Is Sleep Important for Healthy Weight Loss?
Are sleep and weight loss connected? Sleep is an often-neglected lifestyle factor that plays an important role in your health. According to the Journal of Clinical Sleep Medicine, sleeping fewer than the recommended seven hours each night can increase your risk of certain health conditions, including obesity, heart disease, stroke, and depression. When it comes to attaining healthy-weight goals, sleep should be a top priority up there with healthy eating and exercise.
The recommended sleep duration for adults is seven to nine hours a night, but many people often sleep for less than this. Research has shown that sleeping less than the recommended amount is linked to greater body fat, increased risk of obesity, and can influence how easily you lose weight on a calorie-controlled diet. A recent 2013 study found that healthy adults who only slept for 5 hours per night for 5 nights gained an average of 1.8 pounds when compared to sleeping 8.5 hours each night. It also resulted in a greater loss of fat-free mass (including muscle). Let’s talk about how sleep can affect your weight and ways to help.
Sleep Influences Appetite
Lack of sleep can disrupt the balance of key hormones that control the appetite- leptin, and ghrelin. Leptin is a hormone that decreases appetite, so when leptin levels are high, we usually feel fuller. On the other hand, ghrelin is a hormone that can stimulate appetite and is often referred to as the “hunger hormone” and when ghrelin levels are high, you feel hungry. Our bodies naturally increase and decrease the levels of these hormones throughout the day, signaling the need to consume calories.
Levels of ghrelin decrease at night because your body is not required to generate a lot of energy while you sleep compared to when you are awake. Leptin levels increase, telling your brain that there is no need to trigger hunger pangs.
Studies have found that sleep reduction increases the levels of ghrelin and decreases leptin. This combination can trigger the body into thinking it’s hungry and needs more calories. As a result of more ghrelin and less leptin, you can end up gaining weight
Sleep Can Trigger Cravings
If you find that saying no to less nutritious food is more difficult when you’re short on sleep, you’re not alone. A recent study found that lack of sleep can increase your desire to eat more high-calorie foods and decrease your ability to resist them. Researchers found that the areas of the brain responsible for reward are more active in response to food after sleep loss when compared to people who had good sleep.
Sleep Can Affect Your Exercise
It’s no secret that exercise is essential in helping people manage weight. Not getting enough sleep often results in having less energy for exercise and physical activity. You can work out temporarily with less sleep; over the long term, though, if you are better rested, you’ll be able to put in your best efforts during your workouts.
Recent research has shown that getting regular exercise can also improve sleep quality. This means that sleep may encourage you to become more active and becoming more active may support better sleep.
Sleep is Linked to Metabolism
How much sleep you get can influence your metabolism, particularly glucose (sugar) metabolism, directly linking sleep and weight loss. When you eat, your body releases insulin, the hormone that helps you process glucose in the blood. Losing sleep can impair your body’s response to insulin, reducing its ability to take up glucose. Over time, this stimulates your body to store more fat. We may recover from the occasional night of sleep loss, but in the long term this could lead to health problems like obesity and type 2 diabetes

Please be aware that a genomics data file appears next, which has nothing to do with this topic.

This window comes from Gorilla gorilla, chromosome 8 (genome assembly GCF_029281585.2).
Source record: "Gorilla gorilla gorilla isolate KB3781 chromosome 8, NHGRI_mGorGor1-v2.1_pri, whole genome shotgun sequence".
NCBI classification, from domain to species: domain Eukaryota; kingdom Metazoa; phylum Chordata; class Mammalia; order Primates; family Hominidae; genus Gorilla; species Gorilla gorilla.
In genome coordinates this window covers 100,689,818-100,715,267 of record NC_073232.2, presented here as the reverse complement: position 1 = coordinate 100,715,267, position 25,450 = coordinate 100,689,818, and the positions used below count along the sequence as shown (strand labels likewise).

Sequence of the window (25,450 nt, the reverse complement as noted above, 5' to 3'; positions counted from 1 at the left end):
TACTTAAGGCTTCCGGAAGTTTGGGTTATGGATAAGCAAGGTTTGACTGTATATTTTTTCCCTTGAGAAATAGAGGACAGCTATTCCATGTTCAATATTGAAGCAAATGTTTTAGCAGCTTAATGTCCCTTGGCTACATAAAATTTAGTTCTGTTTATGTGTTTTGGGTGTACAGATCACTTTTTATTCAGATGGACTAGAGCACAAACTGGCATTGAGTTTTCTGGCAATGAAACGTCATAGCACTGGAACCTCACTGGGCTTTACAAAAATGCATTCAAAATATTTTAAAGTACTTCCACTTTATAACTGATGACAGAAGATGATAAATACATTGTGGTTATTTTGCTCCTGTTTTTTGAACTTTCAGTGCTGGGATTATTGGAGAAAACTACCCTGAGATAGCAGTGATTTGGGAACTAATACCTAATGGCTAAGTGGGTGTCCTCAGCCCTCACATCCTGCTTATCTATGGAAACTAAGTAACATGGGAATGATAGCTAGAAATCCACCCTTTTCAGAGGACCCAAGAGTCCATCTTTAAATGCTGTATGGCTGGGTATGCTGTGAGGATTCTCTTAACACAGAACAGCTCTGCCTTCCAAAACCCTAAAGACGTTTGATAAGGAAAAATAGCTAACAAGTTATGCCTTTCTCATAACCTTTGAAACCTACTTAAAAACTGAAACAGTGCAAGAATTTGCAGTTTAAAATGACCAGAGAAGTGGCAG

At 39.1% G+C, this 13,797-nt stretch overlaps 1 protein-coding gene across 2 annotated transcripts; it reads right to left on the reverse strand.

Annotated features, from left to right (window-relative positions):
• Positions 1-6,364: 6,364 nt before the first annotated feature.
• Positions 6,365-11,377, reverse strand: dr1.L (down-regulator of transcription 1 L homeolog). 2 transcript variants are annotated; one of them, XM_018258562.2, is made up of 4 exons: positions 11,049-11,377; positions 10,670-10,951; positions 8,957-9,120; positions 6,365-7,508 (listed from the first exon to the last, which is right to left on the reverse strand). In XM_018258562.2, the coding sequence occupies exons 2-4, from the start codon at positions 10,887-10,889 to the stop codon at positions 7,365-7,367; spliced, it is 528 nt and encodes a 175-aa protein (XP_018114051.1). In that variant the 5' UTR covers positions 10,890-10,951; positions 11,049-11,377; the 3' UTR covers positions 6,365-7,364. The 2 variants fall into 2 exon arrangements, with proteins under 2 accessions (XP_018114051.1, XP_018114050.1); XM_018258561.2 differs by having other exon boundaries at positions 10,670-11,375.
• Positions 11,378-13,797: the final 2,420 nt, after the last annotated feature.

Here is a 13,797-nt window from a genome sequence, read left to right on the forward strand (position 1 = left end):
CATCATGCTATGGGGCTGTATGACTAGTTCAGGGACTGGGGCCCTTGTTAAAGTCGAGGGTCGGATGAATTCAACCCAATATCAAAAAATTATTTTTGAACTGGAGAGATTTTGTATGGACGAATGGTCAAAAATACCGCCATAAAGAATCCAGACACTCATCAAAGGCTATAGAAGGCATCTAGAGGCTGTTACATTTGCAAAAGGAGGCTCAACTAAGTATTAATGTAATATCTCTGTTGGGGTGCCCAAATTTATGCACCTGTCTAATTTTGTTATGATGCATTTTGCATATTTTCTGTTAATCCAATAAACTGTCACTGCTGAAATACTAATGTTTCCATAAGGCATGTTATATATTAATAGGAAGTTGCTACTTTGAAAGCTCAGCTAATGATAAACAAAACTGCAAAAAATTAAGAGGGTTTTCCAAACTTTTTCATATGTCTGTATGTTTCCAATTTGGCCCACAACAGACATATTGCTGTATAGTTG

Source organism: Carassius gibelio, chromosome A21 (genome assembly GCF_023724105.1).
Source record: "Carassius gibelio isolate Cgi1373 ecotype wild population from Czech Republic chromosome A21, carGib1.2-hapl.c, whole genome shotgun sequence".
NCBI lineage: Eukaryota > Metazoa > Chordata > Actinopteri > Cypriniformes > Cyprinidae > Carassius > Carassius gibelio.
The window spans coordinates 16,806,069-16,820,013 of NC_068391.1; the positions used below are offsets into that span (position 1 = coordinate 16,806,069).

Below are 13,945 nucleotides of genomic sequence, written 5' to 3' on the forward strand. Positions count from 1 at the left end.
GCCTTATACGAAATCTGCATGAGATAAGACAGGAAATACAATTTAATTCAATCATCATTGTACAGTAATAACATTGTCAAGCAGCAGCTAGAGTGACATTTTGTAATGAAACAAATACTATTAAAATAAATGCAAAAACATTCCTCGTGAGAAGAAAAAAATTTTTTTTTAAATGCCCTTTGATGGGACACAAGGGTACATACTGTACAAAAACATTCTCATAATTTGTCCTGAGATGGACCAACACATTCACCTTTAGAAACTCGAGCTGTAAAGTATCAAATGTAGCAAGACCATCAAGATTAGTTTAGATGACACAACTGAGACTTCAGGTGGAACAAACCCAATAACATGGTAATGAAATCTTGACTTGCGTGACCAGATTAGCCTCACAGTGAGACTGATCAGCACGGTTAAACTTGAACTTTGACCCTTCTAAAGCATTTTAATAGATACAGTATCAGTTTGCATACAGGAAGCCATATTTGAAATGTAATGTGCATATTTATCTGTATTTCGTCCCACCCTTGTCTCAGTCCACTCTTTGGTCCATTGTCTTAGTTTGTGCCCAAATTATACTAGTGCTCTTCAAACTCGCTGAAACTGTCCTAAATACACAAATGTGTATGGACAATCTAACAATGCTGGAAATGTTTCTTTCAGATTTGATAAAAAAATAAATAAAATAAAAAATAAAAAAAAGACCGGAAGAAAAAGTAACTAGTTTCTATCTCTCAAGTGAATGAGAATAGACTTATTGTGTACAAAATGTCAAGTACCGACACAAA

Sleep Can Affect Your Cardiovascular System
Sleep affects processes that keep your heart and blood vessels healthy. Blood pressure is generally reduced during sleep. Thus, decreased sleep can lead to a higher daily average blood pressure. This can increase your risk of heart disease and strokes. Inadequate sleep has also been linked to coronary artery calcification, a major predictor for coronary heart disease.
Sleep Can Help Boost Your Body’s Ability to Fight Illness
While you sleep, your immune system produces protective, infection-fighting substances like antibodies and cytokines. These proteins direct immune cells to fight foreign invaders such as viruses and bacteria. When you are sleep-deprived, your immune system is not able to build up its forces and your body may not be able to fend off invaders and it may take you longer to recover from illness.
The bottom line: Along with nutrition and exercise, taking care of your sleep is one of the pillars of health.
If you are struggling to get enough sleep, try out some of the below tips to help get your sleep and weight loss schedule back on track!
What can you do to get a better night’s sleep?
- Stick to a regular sleep schedule. Try going to bed around the same time each night and getting up at the same time in the morning, including on the weekends.
- Limit daytime naps (or avoid them altogether)
- Get enough physical activity during the day but try to not exercise within a few hours of bedtime
- Have an early dinner and avoid heavy meals within a few hours before bedtime
- Create a comfortable, quiet sleep environment by keeping your bedroom cool, dark, and quiet
- Refrain from caffeine 6 hours before bedtime
- Reduce alcohol intake
- Turn off your electronics and try to avoid artificial light, especially within a few hours of bedtime
- Try to spend an hour before bed doing relaxing activities, such as reading, meditating, or taking a bath
It’s common to have an occasional sleepless night – but if you often have trouble sleeping, contact your doctor. Identifying and treating any underlying causes can help you get the better sleep you deserve.
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